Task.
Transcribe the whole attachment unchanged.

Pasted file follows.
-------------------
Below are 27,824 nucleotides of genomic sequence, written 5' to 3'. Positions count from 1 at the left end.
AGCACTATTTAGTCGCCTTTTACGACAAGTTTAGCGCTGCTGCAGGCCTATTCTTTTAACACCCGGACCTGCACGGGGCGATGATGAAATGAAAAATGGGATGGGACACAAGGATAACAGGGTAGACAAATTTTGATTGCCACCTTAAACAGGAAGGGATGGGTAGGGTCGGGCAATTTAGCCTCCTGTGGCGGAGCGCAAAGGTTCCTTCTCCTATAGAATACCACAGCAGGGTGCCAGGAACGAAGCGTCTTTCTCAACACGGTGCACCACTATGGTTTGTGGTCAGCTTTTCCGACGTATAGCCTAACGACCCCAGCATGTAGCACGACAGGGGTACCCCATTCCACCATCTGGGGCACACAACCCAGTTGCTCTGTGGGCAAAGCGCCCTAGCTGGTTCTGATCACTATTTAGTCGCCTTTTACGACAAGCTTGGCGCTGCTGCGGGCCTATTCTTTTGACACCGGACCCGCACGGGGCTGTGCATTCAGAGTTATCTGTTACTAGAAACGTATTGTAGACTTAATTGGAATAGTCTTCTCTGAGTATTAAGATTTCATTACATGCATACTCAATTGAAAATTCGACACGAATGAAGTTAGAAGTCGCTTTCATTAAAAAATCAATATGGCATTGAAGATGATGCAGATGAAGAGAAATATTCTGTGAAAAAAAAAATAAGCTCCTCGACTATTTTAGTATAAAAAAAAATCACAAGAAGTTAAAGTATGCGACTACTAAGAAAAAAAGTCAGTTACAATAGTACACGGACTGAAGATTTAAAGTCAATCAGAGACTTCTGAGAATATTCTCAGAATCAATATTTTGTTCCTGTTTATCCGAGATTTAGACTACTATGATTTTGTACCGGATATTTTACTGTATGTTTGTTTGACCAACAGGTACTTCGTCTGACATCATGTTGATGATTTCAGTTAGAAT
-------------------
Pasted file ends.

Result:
Below are 27,824 nucleotides of genomic sequence, written 5' to 3'. Positions count from 1 at the left end.
AGCACTATTTAGTCGCCTTTTACGACAAGTTTAGCGCTGCTGCAGGCCTATTCTTTTAACACCCGGACCTGCACGGGGCGATGATGAAATGAAAAATGGGATGGGACACAAGGATAACAGGGTAGACAAATTTTGATTGCCACCTTAAACAGGAAGGGATGGGTAGGGTCGGGCAATTTAGCCTCCTGTGGCGGAGCGCAAAGGTTCCTTCTCCTATAGAATACCACAGCAGGGTGCCAGGAACGAAGCGTCTTTCTCAACACGGTGCACCACTATGGTTTGTGGTCAGCTTTTCCGACGTATAGCCTAACGACCCCAGCATGTAGCACGACAGGGGTACCCCATTCCACCATCTGGGGCACACAACCCAGTTGCTCTGTGGGCAAAGCGCCCTAGCTGGTTCTGATCACTATTTAGTCGCCTTTTACGACAAGCTTGGCGCTGCTGCGGGCCTATTCTTTTGACACCGGACCCGCACGGGGCTGTGCATTCAGAGTTATCTGTTACTAGAAACGTATTGTAGACTTAATTGGAATAGTCTTCTCTGAGTATTAAGATTTCATTACATGCATACTCAATTGAAAATTCGACACGAATGAAGTTAGAAGTCGCTTTCATTAAAAAATCAATATGGCATTGAAGATGATGCAGATGAAGAGAAATATTCTGTGAAAAAAAAAATAAGCTCCTCGACTATTTTAGTATAAAAAAAAATCACAAGAAGTTAAAGTATGCGACTACTAAGAAAAAAAGTCAGTTACAATAGTACACGGACTGAAGATTTAAAGTCAATCAGAGACTTCTGAGAATATTCTCAGAATCAATATTTTGTTCCTGTTTATCCGAGATTTAGACTACTATGATTTTGTACCGGATATTTTACTGTATGTTTGTTTGACCAACAGGTACTTCGTCTGACATCATGTTGATGATTTCAGTTAGAAT